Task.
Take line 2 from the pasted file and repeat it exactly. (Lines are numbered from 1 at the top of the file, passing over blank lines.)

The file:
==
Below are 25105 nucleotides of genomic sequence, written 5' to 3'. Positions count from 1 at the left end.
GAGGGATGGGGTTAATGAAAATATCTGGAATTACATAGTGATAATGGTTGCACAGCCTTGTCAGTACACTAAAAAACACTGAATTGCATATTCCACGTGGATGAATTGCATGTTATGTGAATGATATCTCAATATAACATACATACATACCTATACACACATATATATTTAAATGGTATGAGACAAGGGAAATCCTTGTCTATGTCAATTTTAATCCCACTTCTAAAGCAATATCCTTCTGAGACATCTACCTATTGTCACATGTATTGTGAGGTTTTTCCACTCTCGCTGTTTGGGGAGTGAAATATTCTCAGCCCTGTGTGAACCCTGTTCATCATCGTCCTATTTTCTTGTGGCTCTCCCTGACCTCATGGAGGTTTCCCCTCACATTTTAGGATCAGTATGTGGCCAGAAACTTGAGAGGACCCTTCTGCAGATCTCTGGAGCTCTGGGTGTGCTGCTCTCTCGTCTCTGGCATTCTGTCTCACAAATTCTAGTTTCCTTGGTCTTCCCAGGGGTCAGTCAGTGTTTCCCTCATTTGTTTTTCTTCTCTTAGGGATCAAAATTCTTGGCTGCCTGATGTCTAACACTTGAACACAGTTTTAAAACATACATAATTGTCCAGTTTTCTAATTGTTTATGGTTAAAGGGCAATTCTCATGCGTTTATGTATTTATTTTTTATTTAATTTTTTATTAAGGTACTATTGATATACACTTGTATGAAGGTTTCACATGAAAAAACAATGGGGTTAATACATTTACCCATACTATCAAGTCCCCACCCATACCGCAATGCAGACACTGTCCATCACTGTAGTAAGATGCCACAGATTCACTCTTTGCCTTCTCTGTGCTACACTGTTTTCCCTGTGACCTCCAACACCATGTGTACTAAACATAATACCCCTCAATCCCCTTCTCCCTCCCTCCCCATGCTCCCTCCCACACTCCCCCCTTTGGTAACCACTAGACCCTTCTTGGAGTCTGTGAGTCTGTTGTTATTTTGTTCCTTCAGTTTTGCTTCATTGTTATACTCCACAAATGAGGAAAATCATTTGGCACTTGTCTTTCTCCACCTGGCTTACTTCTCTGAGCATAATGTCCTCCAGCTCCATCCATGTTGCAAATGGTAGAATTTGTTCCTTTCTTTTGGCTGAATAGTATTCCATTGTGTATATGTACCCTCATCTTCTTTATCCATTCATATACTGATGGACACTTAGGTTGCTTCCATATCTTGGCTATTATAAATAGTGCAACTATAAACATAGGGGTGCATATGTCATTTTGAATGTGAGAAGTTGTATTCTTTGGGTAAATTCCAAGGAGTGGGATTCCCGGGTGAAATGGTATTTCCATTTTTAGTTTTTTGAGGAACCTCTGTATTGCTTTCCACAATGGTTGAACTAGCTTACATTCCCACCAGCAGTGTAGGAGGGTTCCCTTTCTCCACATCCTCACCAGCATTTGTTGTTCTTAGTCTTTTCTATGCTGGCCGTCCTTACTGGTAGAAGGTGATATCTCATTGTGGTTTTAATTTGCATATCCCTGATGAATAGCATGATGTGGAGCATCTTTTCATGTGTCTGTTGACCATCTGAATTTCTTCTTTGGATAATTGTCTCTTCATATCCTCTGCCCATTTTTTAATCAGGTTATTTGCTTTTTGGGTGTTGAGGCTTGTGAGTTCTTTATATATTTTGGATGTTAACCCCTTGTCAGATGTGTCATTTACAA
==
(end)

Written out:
GAGGGATGGGGTTAATGAAAATATCTGGAATTACATAGTGATAATGGTTGCACAGCCTTGTCAGTACACTAAAAAACACTGAATTGCATATTCCACGTGGATGAATTGCATGTTATGTGAATGATATCTCAATATAACATACATACATACCTATACACACATATATATTTAAATGGTATGAGACAAGGGAAATCCTTGTCTATGTCAATTTTAATCCCACTTCTAAAGCAATATCCTTCTGAGACATCTACCTATTGTCACATGTATTGTGAGGTTTTTCCACTCTCGCTGTTTGGGGAGTGAAATATTCTCAGCCCTGTGTGAACCCTGTTCATCATCGTCCTATTTTCTTGTGGCTCTCCCTGACCTCATGGAGGTTTCCCCTCACATTTTAGGATCAGTATGTGGCCAGAAACTTGAGAGGACCCTTCTGCAGATCTCTGGAGCTCTGGGTGTGCTGCTCTCTCGTCTCTGGCATTCTGTCTCACAAATTCTAGTTTCCTTGGTCTTCCCAGGGGTCAGTCAGTGTTTCCCTCATTTGTTTTTCTTCTCTTAGGGATCAAAATTCTTGGCTGCCTGATGTCTAACACTTGAACACAGTTTTAAAACATACATAATTGTCCAGTTTTCTAATTGTTTATGGTTAAAGGGCAATTCTCATGCGTTTATGTATTTATTTTTTATTTAATTTTTTATTAAGGTACTATTGATATACACTTGTATGAAGGTTTCACATGAAAAAACAATGGGGTTAATACATTTACCCATACTATCAAGTCCCCACCCATACCGCAATGCAGACACTGTCCATCACTGTAGTAAGATGCCACAGATTCACTCTTTGCCTTCTCTGTGCTACACTGTTTTCCCTGTGACCTCCAACACCATGTGTACTAAACATAATACCCCTCAATCCCCTTCTCCCTCCCTCCCCATGCTCCCTCCCACACTCCCCCCTTTGGTAACCACTAGACCCTTCTTGGAGTCTGTGAGTCTGTTGTTATTTTGTTCCTTCAGTTTTGCTTCATTGTTATACTCCACAAATGAGGAAAATCATTTGGCACTTGTCTTTCTCCACCTGGCTTACTTCTCTGAGCATAATGTCCTCCAGCTCCATCCATGTTGCAAATGGTAGAATTTGTTCCTTTCTTTTGGCTGAATAGTATTCCATTGTGTATATGTACCCTCATCTTCTTTATCCATTCATATACTGATGGACACTTAGGTTGCTTCCATATCTTGGCTATTATAAATAGTGCAACTATAAACATAGGGGTGCATATGTCATTTTGAATGTGAGAAGTTGTATTCTTTGGGTAAATTCCAAGGAGTGGGATTCCCGGGTGAAATGGTATTTCCATTTTTAGTTTTTTGAGGAACCTCTGTATTGCTTTCCACAATGGTTGAACTAGCTTACATTCCCACCAGCAGTGTAGGAGGGTTCCCTTTCTCCACATCCTCACCAGCATTTGTTGTTCTTAGTCTTTTCTATGCTGGCCGTCCTTACTGGTAGAAGGTGATATCTCATTGTGGTTTTAATTTGCATATCCCTGATGAATAGCATGATGTGGAGCATCTTTTCATGTGTCTGTTGACCATCTGAATTTCTTCTTTGGATAATTGTCTCTTCATATCCTCTGCCCATTTTTTAATCAGGTTATTTGCTTTTTGGGTGTTGAGGCTTGTGAGTTCTTTATATATTTTGGATGTTAACCCCTTGTCAGATGTGTCATTTACAA